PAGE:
A word about my listening tests: My Astell&Kern AK Jr music player uses an early version of Bluetooth not supported by the AKGs, so I had to listen to it wired. As long as I had the cable plugged in, I decided to do some listening from the Yamaha A/V receiver that I use as a preamp, using its Pure Audio mode. My iPod Touch, which includes a later version of Bluetooth, paired instantly with the AKGs.
The orchestrations of British composer Sir Arnold Bax (1883-1953) are colorful and varied. A 1978 BBC studio recording of his Winter Legends has just been released, with solo pianist John McCabe and the BBC Northern Symphony Orchestra conducted by Raymond Leppard (16-bit/44.1kHz ALAC, Lyrita/Naxos of America). The first movement opens with an arresting snare-drum tattoo that leads to a drum roll, then the piano’s own percussive entrance. The AKGs did very well with all that, but the violins later in the movement sounded somewhat tinny, and the trumpets were harsh rather than pungent. The bass was weak and a bit muddled, and the big bass-drum strokes in the middle of the movement, so impressive through speakers, were anemic.
Speaking of bass drum, I turned to “The Imperial March” from Star Wars, from Erich Kunzel and the Cincinnati Pops’ Great Film Fantasies (16/44.1 ALAC, Telarc). But those great thwacks had little impact through the N60 NCs, and without that, this dramatic music fell flat. The orchestral strings sounded better than in the Bax, but the upper percussion sounded harsh and indistinct.
I then listened to my favorite Doris Day album, Day by Day (16/44.1 ALAC, Sony), impeccably recorded in mono. With this album, the N60 NCs scored high points. I heard nuances in this great singer’s voice that revealed an appealing vulnerability. The orchestra is lush and mostly in the midrange, and there was no noticeably absent bass. The title song came across as still the best version I’ve heard of this oft-recorded song.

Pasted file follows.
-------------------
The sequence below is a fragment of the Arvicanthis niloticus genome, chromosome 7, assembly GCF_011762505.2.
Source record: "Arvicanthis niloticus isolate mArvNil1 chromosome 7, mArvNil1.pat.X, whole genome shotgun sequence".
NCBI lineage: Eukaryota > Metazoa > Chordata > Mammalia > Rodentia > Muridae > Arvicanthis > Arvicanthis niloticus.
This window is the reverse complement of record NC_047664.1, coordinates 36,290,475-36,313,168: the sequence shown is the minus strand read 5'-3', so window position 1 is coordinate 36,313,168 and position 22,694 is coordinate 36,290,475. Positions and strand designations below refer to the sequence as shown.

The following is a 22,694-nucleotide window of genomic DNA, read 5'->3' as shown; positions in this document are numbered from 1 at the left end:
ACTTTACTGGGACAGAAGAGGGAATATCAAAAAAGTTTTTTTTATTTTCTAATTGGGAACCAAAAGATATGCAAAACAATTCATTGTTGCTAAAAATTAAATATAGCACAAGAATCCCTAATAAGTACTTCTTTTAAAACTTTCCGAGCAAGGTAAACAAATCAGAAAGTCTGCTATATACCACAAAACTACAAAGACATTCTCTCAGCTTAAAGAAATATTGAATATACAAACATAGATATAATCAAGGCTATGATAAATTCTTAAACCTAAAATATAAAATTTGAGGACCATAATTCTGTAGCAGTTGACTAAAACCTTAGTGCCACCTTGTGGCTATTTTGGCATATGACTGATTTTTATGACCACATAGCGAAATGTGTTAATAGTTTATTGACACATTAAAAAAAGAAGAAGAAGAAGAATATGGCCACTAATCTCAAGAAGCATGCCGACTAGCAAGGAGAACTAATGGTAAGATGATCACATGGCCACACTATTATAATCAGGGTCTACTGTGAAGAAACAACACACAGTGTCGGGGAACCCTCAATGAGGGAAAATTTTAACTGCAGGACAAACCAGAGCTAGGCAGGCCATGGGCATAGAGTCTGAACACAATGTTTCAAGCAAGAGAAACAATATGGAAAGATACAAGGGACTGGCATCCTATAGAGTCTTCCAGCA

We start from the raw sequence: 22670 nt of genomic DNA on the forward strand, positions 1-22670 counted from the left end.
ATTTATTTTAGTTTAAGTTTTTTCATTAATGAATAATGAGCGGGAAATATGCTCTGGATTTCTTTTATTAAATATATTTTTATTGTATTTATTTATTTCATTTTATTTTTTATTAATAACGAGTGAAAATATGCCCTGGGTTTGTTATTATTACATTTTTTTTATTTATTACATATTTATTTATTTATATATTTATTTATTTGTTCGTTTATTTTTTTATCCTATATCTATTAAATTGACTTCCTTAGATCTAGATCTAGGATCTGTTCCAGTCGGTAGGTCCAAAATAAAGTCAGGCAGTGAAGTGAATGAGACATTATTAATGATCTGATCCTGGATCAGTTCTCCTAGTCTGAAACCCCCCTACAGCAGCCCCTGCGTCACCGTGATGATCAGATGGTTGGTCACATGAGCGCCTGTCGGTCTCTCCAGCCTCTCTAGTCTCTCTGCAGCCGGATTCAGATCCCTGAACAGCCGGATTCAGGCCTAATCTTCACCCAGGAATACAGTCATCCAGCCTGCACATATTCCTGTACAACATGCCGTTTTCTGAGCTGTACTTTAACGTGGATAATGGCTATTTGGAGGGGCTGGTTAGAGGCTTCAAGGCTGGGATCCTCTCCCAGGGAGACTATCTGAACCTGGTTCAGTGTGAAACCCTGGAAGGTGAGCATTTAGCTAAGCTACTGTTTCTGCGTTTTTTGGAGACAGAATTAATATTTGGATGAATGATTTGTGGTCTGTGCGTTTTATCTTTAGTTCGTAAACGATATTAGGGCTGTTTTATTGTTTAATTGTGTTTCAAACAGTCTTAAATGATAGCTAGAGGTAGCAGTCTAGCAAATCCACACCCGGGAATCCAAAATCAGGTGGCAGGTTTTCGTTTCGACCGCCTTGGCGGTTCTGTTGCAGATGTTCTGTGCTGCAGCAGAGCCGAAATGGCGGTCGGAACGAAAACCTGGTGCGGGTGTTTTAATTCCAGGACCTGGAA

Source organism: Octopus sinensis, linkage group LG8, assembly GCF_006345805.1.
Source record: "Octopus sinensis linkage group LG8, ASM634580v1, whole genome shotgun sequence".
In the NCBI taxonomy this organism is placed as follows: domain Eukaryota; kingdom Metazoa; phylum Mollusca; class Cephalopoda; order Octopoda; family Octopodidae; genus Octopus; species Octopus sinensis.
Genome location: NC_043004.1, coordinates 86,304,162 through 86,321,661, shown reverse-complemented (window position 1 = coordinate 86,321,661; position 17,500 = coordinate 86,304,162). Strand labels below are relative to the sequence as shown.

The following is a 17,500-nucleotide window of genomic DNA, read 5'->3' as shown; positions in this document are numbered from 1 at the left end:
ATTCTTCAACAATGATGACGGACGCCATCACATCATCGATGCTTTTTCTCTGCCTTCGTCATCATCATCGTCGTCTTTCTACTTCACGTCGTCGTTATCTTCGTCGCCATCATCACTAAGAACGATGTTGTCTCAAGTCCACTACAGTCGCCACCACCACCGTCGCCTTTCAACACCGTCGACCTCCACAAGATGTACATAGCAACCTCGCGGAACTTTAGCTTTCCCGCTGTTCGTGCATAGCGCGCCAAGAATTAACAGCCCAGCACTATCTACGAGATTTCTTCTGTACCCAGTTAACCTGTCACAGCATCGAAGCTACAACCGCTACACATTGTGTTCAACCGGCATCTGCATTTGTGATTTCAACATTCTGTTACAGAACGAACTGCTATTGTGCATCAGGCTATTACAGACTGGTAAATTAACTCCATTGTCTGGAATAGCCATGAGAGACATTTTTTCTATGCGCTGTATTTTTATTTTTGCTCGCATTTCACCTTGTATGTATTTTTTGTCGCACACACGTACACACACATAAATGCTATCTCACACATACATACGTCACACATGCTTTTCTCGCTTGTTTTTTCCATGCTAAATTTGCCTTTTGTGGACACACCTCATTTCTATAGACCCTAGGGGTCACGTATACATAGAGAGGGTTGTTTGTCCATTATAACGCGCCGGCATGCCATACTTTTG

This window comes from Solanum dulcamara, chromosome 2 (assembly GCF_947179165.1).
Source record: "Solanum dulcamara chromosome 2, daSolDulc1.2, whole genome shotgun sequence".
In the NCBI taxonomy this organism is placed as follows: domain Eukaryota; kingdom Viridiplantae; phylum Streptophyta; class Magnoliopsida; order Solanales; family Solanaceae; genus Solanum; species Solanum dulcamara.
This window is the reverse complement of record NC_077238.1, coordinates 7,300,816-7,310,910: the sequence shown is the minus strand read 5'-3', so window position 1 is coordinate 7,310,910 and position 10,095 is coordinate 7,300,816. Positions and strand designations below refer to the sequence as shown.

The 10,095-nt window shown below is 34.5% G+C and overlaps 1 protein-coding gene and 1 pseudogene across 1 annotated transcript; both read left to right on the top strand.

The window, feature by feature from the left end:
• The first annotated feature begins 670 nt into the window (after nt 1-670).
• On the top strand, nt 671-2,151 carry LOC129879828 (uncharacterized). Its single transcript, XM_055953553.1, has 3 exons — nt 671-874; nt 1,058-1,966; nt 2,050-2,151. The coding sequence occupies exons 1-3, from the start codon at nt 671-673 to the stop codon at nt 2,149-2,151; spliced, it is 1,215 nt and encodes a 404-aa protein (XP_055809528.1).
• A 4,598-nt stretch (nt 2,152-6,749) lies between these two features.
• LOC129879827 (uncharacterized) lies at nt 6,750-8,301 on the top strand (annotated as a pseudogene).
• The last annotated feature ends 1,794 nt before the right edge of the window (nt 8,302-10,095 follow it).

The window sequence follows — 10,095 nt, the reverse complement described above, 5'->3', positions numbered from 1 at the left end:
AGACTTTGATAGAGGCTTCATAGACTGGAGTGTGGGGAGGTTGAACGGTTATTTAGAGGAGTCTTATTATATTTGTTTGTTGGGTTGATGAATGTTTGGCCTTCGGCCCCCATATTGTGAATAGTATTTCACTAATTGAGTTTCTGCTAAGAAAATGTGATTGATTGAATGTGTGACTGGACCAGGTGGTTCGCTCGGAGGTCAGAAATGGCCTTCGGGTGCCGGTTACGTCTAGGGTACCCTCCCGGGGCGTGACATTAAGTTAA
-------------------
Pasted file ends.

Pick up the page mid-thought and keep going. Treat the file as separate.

I then called up one of my rock favorites: “Insane, Insane Again,” from the J. Geils Band’s Freeze-Frame (16/44.1 ALAC, EMI). The track includes a wide variety of percussion instruments clanging and banging behind the vocal. The AKGs’ extreme transparency helped this cut, but the absence of bass dragged it down again and again. I can’t imagine rock lovers liking the N60 NCs very much -- they’ll miss the bass.
The more I listened, the less I liked AKG’s N60 NC Wireless noise-canceling headphones. They sent me scurrying back to Koss’s BT540i’s and Audio-Technica’s new ATH-DSR9BTs -- not to mention to my MartinLogan speakers -- to make sure I was being fair to them. If you like a bright, transparent sound, need NC, don’t care too much about bass, and have a head shape that the AKGs can cling to without falling off, you might like them. But if you like lots of well-focused bass (who doesn’t?), you’d best look elsewhere. AKG’s effort to produce a featherweight headphone that sounds good has been only partially realized.
. . . Rad Bennett
- Headphones -- Audio-Technica ATH-DSR9BT, Koss BT540i
- Speakers -- MartinLogan: Ascent (main), Theater (center), Aerius (surround), Depth (subwoofer)
- A/V receiver -- Yamaha RX-V661
- Portable music players -- Apple iPod Touch (fifth generation), Astell&Kern AK Jr
AKG N60 NC Wireless Bluetooth Noise-Canceling Headphones
Price: $299.95 USD.
Warranty: One year, limited.
400 Atlantic Street
Stamford, CT 06901
Phone: (888) 452-4254